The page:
CCO: UW Health Following Best Practices for Physician Well-Being

By Christopher Cheney

UW Health is following clinician well-being best practices established by Stanford Medicine, the chief clinical officer of the Madison, Wisconsin-based health system says.

With a nationwide shortage of physicians worsening, physician well-being programs are essential for retention and recruitment. In addition, physician burnout remains a concern across the country, and it spiked during the coronavirus pandemic. In a 2021 survey of physicians conducted by the American Medical Association, Mayo Clinic, and Stanford Medicine, 62.8% of physicians reported experiencing burnout symptoms, which was up from 38% the previous year.

When a physician’s well-being is compromised, there are several negative effects, says Aimee Becker, MD, chief clinical officer at UW Health.

“When we look deeply at physicians in particular, certainly we know there is a financial impact to a lack of well-being and the presence of burnout,” Becker says. “There is fluidity with physicians leaving the organization as well as recruitment and retention issues. There is also a lost opportunity when physicians are not well or burned out—their work is impacted. For example, there can be productivity and quality issues.”

UW Health stepped up efforts to promote physician and advanced practice provider well-being in 2017, when the health system conducted its first physician and APP well-being survey as part of Stanford Medicine’s Physician Wellness Academic Consortium. UW Health has repeated the survey every two years since 2017, Becker says. “It is challenging to make meaningful change without having data and metrics.”

The Stanford Medicine well-being survey includes annual benchmarks for burnout and professional fulfillment. “The benchmark for burnout has risen since before the pandemic, and the benchmark for professional fulfillment is slightly lower than since before the pandemic,” Becker says.

UW Health is using the well-being survey to monitor well-being trends in its physician and APP workforce.

“In our most recent survey, which was conducted in 2022, we rated at approximately the benchmark for the country,” Becker says. “In general, our female physicians experience slightly more burnout than our male physicians, and female physicians experience slightly lower professional fulfillment than male physicians. In our APP group, those findings have been reversed, with our male APPs experiencing slightly more burnout and slightly lower professional fulfillment.”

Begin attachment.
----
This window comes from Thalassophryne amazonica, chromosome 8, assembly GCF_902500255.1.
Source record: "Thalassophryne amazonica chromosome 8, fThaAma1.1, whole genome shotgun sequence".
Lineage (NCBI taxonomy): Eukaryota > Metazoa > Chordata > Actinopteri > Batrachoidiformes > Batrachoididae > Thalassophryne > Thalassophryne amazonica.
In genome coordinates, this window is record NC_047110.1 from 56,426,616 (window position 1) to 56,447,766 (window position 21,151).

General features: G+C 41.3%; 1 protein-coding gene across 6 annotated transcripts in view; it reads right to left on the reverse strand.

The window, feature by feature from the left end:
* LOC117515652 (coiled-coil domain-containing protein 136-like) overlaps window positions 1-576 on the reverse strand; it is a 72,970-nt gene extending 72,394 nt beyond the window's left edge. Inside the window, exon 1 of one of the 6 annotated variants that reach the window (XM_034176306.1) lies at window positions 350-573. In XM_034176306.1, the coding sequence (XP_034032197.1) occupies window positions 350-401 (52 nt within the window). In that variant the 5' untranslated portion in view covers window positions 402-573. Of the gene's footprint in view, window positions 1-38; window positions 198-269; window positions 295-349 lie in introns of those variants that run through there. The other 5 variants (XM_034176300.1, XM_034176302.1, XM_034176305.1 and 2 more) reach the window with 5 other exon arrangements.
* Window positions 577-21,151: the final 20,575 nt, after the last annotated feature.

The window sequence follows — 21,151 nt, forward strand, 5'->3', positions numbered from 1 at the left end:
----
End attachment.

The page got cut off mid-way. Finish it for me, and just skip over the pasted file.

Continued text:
Programs that support physician and APP well-being

After UW Health started conducting the well-being survey, the health system committed to not only measuring wellness among physicians and APPs but also to acting on the measurements. UW Health developed a well-being committee that included physician and APP representation from all clinical departments. “They were tasked with helping us as an organization to identify initiatives to improve physician and APP well-being,” Becker says.

Most of UW Health’s well-being improvement initiatives for physicians and APPs have been consistent with the Stanford Medicine Model of Professional Fulfillment, Becker says. The model has three domains: culture of wellness, efficiency of practice, and personal resilience.

Examples of the leadership program’s curriculum include conflict negotiations, constructive feedback, healthcare finance, emotional intelligence, and leading by influence.

“On average, we have had 25 physician leaders in each Physician Leadership Development Program cohort,” Becker says. “As physicians have graduated from the program, they have advanced in the organization, whether that is in their clinical department or stepping into new roles at the health system.”

Another example of promoting a culture of wellness at UW Health is an organization-wide peer support program that is a holdover initiative from the pandemic.

“We have physicians and APPs trained to provide peer support,” Becker says. “The people who provide peer support are activated when there is a challenging work situation or when there is individual stressor burnout. There is comfort in being able to reach out to a peer to have a conversation when you are struggling with something.”

“This is a pain point for physicians and APPs,” Becker says. “So, we have had some initiatives aimed at these burdens. One was implementing a remote scribe program for clinic-based physicians to ease documentation burdens, which improve efficiency of practice for these physicians.”

To educate care teams about Epic and get feedback from care teams about using Epic, UW Health expanded the health system’s physician informatics team to ensure that each clinical department had representation. “That was a big addition to support efficiency of practice,” Becker says.

In the domain of personal resilience, UW Health is supporting staff members individually and helping them grow and develop.

“Emotional well-being resources are foundational for personal resilience,” Becker says. “We are not relying on individuals to solve our well-being stressors and things that make healthcare challenging. For physicians, APPs, and other staff members, there is access to financial counseling. There are well-being initiatives for physical well-being. We are also supporting initiatives to promote connectedness and having fun. We also shine a light on mental health, including destigmatizing mental health challenges.”

Christopher Cheney is the CMO editor at HealthLeaders.